Pierre Bourdelot (1610-1685), was a seventeenth century French physician and artisan, as well as a prominent figure in the scientific community between 1640 and 1680. He served both as king's physician but also the poor masses. He established an academy, the Academie Bourdelot where distinguished scholars such as Gilles de Roberval (1602-1675) or Blaise Pascal (1623-1662) would meet to discuss scientific thought. Conversations de L'Academie was Bourdelot’s way to record these discussions. Most of Bourdelot's publications were anecdotal in nature, summarizing his own ideas as well as those around him. These included observations, experiments and reasoning in the fields including but not limited to physics, medicine and mathematics. Bourdelot began his book by explaining the meaning of the word "d'Académie," which once meant "public school," meaning his academy was open to anyone who wished to be introduced. He then elaborated on some of the discussions for instance on cause and effects of epilepsy, the philosophy of Aristotle as compared to that of Descartes on the subject of light, observations concerning the death of a newborn, and topics of theological nature. One discussion involved sicknesses and remedies such as miracle cures or "alcxiters" that promised to cure all fevers in a day or two, cure a crying fit, or stomach bloat. Much of the described magical remedies were speculative yet popular with charlatans taking advantage of it. Bourdelot's "Conversations" opens a window to a period of budding scientific progress, societal debate, obscurity and ignorance.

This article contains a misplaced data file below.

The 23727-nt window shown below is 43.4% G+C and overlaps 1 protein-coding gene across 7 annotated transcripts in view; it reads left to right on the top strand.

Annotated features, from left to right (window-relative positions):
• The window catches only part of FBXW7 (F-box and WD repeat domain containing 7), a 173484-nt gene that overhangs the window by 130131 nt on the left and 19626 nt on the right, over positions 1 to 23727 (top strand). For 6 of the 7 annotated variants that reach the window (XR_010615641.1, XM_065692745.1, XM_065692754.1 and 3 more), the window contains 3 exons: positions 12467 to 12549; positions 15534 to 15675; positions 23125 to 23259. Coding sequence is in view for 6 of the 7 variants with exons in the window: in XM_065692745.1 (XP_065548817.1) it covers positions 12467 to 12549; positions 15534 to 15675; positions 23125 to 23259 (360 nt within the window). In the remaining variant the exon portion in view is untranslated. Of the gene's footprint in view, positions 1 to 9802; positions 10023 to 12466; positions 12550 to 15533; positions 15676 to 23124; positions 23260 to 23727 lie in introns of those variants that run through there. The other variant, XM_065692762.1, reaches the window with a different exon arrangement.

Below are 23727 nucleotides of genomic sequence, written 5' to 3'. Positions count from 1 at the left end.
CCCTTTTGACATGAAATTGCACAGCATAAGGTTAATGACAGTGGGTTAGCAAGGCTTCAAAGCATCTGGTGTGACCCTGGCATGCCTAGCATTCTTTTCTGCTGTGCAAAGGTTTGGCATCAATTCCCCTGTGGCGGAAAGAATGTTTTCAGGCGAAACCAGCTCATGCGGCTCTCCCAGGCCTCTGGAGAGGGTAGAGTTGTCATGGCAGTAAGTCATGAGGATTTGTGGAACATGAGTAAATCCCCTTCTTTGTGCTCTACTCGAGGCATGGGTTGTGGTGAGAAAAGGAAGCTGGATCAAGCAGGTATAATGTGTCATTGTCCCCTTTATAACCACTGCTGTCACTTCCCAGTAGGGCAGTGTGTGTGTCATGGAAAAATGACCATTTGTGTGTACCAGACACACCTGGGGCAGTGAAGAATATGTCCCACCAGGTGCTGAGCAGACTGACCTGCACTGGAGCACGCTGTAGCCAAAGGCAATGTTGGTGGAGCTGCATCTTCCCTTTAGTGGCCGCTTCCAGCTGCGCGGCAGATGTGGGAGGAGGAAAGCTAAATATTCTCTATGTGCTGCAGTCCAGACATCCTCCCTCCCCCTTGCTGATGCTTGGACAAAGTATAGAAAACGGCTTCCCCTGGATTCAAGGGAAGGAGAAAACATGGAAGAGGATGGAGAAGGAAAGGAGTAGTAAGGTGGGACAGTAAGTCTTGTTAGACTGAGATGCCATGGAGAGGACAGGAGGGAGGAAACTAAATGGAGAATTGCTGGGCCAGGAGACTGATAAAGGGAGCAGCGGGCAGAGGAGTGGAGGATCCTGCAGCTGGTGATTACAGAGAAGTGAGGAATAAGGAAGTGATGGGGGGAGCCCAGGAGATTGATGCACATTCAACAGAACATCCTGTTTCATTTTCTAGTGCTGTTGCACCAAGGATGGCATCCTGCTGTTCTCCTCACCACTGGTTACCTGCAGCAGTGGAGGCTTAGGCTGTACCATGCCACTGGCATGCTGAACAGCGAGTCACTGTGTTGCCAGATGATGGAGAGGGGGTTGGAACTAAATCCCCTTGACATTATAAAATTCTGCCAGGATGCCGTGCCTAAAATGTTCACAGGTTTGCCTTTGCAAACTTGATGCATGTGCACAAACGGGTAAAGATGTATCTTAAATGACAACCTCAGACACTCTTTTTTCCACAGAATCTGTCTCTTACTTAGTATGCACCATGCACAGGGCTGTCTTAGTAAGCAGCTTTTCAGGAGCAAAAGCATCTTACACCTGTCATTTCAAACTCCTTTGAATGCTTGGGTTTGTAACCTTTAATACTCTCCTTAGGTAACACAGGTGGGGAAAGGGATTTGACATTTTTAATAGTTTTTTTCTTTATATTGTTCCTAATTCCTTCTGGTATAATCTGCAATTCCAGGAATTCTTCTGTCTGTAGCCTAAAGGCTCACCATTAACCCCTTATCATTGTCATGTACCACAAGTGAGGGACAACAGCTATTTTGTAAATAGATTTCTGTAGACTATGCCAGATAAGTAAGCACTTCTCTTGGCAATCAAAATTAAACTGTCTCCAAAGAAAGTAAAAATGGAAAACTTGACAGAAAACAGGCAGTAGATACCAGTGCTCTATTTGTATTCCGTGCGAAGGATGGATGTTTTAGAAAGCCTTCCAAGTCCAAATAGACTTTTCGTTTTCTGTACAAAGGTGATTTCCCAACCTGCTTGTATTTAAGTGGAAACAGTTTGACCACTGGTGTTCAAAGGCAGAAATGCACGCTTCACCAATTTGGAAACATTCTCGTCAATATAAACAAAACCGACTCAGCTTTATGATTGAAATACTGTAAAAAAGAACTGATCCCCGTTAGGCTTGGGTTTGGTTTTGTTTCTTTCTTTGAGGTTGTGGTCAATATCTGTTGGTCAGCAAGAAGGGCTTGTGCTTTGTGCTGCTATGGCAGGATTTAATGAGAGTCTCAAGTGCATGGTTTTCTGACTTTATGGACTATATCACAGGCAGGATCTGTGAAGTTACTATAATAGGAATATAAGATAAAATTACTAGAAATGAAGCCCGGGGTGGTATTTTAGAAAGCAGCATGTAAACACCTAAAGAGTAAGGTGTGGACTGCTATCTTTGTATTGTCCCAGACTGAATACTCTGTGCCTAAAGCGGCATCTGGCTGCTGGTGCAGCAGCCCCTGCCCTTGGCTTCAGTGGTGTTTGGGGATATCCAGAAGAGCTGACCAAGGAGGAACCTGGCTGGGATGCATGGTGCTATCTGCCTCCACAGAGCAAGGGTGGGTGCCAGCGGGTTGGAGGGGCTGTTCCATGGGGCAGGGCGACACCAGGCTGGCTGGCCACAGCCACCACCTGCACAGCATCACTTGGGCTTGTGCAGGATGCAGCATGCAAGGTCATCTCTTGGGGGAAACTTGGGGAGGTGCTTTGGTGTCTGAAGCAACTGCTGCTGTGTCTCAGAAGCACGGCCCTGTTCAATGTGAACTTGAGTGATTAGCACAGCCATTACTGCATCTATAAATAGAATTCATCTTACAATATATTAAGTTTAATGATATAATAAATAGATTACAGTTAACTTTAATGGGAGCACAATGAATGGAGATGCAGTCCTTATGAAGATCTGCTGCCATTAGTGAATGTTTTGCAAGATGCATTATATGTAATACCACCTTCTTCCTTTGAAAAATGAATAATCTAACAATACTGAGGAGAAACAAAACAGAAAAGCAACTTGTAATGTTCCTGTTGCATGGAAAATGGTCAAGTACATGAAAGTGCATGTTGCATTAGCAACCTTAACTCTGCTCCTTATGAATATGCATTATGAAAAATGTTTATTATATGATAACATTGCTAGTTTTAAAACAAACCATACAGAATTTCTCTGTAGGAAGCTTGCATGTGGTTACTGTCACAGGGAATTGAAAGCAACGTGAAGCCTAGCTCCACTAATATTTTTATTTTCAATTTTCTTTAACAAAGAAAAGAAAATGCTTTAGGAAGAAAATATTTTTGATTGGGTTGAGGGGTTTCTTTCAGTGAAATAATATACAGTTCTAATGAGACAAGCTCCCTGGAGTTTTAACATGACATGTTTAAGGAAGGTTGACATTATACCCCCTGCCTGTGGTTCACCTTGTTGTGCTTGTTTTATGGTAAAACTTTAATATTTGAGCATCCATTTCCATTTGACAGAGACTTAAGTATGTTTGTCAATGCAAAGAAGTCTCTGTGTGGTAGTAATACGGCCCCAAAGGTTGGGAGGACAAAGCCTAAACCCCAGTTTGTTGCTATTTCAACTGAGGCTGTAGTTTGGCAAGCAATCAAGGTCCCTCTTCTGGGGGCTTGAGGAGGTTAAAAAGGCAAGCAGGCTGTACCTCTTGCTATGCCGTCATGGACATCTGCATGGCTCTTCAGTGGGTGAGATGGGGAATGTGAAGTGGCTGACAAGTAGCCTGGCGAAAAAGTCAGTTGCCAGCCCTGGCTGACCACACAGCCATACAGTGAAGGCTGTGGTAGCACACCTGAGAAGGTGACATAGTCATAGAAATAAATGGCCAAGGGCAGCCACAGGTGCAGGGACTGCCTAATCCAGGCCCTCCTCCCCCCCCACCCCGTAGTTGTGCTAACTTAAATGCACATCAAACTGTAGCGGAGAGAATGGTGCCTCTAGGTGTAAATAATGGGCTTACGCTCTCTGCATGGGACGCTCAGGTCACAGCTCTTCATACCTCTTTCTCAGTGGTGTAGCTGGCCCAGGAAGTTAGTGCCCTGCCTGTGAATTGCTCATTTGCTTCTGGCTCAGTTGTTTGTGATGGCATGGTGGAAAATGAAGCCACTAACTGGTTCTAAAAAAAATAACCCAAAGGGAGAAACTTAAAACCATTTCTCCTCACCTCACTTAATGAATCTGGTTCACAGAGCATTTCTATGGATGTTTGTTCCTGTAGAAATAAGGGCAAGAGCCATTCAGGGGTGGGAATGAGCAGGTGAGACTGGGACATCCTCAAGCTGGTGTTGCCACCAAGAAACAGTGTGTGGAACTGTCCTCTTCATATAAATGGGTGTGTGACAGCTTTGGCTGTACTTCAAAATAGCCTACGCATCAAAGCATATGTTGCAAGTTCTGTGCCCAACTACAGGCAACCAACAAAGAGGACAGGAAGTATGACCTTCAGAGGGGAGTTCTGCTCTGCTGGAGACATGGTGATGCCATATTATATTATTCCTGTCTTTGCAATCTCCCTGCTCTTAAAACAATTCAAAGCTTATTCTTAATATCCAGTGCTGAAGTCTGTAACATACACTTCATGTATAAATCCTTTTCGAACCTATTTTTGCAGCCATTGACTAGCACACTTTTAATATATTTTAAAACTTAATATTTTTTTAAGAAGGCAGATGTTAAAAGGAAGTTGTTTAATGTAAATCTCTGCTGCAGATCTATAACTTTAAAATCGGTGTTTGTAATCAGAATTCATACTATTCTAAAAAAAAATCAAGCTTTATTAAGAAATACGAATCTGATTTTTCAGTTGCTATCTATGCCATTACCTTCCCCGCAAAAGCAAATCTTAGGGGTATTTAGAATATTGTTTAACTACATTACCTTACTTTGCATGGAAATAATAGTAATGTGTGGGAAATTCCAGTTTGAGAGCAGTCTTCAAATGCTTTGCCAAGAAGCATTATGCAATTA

(Based on research and editing done by Ronna Abayev, Class of 2021 as part of her assignment in Elective in History of Medicine and Dentistry, 2017-2018.)